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Iran Wants More Concessions Amidst Nuclear Threats, But Should Receive the Opposite

The opinions expressed by columnists are their own and do not necessarily represent the views of
AP Photo/Khalid Mohammed

The prospect of Iran acquiring a nuclear weapon remains one of the greatest threats to global security, and will likely as such as the year 2022 gets underway. Political responses to that threat have been developing for nearly two decades, but a definitive solution remains elusive. In its absence, the crisis has continued to inch forward, to the point that some experts regard the Iranian regime as being only several weeks removed from nuclear weapons “breakout.”


That timetable makes it clear that the international community must regard the issue as a top-line priority when setting policy for the year 2022. Western powers should aspire to halt Iran’s progress toward nuclear weapons capability within the first weeks, if not the first days after the New Year.

Of course, this realistically cannot be accomplished via the strategy that the US, Britain, France, and Germany doggedly pursued throughout the past year. Experience demonstrates that negotiations with the Iranian regime can drag out indefinitely, with that same regime advancing its malign activities all the while. Indeed, that is exactly has been happening with respect to the Iranian nuclear program and the 2015 agreement known as the Joint Comprehensive Plan of Action.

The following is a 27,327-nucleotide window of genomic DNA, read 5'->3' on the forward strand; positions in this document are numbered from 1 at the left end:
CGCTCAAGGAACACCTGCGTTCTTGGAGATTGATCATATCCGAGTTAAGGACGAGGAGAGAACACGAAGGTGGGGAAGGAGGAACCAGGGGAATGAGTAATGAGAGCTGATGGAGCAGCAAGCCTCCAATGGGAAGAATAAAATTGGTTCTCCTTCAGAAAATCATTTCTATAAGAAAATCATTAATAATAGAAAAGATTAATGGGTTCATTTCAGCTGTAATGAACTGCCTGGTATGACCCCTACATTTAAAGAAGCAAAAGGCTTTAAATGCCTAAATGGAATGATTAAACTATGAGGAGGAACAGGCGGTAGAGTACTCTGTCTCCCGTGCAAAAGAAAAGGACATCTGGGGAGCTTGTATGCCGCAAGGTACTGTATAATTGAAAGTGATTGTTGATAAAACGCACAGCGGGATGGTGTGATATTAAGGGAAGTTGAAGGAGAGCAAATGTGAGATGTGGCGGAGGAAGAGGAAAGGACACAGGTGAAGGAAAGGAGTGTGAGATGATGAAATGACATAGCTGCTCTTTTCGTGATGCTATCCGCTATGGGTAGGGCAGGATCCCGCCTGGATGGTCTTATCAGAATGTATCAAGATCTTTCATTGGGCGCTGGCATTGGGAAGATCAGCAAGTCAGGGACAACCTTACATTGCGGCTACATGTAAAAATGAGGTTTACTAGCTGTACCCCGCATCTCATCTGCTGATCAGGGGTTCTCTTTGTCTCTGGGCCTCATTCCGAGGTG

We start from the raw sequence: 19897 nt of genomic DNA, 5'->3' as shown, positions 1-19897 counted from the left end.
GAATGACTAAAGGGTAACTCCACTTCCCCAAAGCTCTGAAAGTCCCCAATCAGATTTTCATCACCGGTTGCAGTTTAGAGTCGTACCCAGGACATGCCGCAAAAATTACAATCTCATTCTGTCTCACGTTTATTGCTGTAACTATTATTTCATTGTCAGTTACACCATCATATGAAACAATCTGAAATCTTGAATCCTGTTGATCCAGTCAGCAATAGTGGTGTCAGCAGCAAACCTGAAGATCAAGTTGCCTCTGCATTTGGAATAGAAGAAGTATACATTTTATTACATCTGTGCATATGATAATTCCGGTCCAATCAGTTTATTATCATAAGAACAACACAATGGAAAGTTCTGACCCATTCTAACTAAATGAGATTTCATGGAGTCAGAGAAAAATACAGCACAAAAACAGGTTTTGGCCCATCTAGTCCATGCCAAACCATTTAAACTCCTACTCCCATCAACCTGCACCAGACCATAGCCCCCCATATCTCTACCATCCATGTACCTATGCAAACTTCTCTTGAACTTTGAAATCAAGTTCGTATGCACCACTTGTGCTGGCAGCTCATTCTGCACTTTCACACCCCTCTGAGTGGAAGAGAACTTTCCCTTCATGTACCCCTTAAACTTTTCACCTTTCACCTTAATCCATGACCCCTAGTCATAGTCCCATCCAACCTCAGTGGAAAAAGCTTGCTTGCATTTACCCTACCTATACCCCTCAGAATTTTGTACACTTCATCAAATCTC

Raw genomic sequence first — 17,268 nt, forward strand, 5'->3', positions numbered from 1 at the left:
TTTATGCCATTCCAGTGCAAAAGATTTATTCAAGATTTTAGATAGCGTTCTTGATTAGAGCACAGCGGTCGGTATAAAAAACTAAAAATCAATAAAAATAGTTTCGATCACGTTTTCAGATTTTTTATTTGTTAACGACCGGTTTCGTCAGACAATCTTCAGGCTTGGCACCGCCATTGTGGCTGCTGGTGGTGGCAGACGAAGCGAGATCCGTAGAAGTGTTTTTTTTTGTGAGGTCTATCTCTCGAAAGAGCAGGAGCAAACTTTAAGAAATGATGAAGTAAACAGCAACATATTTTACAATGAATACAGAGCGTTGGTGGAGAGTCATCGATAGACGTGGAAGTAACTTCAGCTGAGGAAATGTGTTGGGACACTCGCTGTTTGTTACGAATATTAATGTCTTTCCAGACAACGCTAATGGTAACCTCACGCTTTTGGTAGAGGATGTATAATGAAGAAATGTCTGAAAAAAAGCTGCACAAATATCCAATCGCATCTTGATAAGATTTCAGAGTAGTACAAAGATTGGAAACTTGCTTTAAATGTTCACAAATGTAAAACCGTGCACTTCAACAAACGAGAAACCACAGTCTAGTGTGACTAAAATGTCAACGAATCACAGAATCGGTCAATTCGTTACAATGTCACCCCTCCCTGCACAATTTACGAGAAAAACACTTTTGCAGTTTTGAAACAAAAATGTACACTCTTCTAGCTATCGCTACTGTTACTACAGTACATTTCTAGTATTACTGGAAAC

The US pulled out of that agreement in 2018, with then-President Donald Trump decrying that agreement as one of history’s worst and citing Iranian violations of both its letter and its “spirit.” Iran eventually formalized its violations in response, and the speed with which its nuclear program returned to its pre-2015 status ultimately confirmed that the JCPOA had never really succeeded in lengthening Iran’s breakout time.

Since then, the window has grown smaller and smaller. In early 2020, the regime declared that it would not abide by any of the restrictions imposed by the JCPOA. Though it was not clear that the regime had ever been fully compliant in the first place, its open violations soon led to uranium enrichment reaching a new high level of 60 percent. What’s more, in 2021, the new head of the Atomic Energy Organization of Iran, Mohammad Eslami, claimed that the country’s stockpile of uranium enriched to the earlier high of 20 percent fissile purity had grown to more than 120 kg.


That announcement came at a time when the US, under a new president, was working with the JCPOA’s European signatories to try to restore the agreement. But Eslami’s leadership of the AEOI was the result of Iran’s own change of leadership, which halted the regime’s participation in negotiations among the signatories in Vienna. Iran’s hardline president, Ebrahim Raisi, kept those talks in a state of limbo for more than five months and apparently resumed them at the end of November only out of concern that Western interlocutors were preparing to walk away.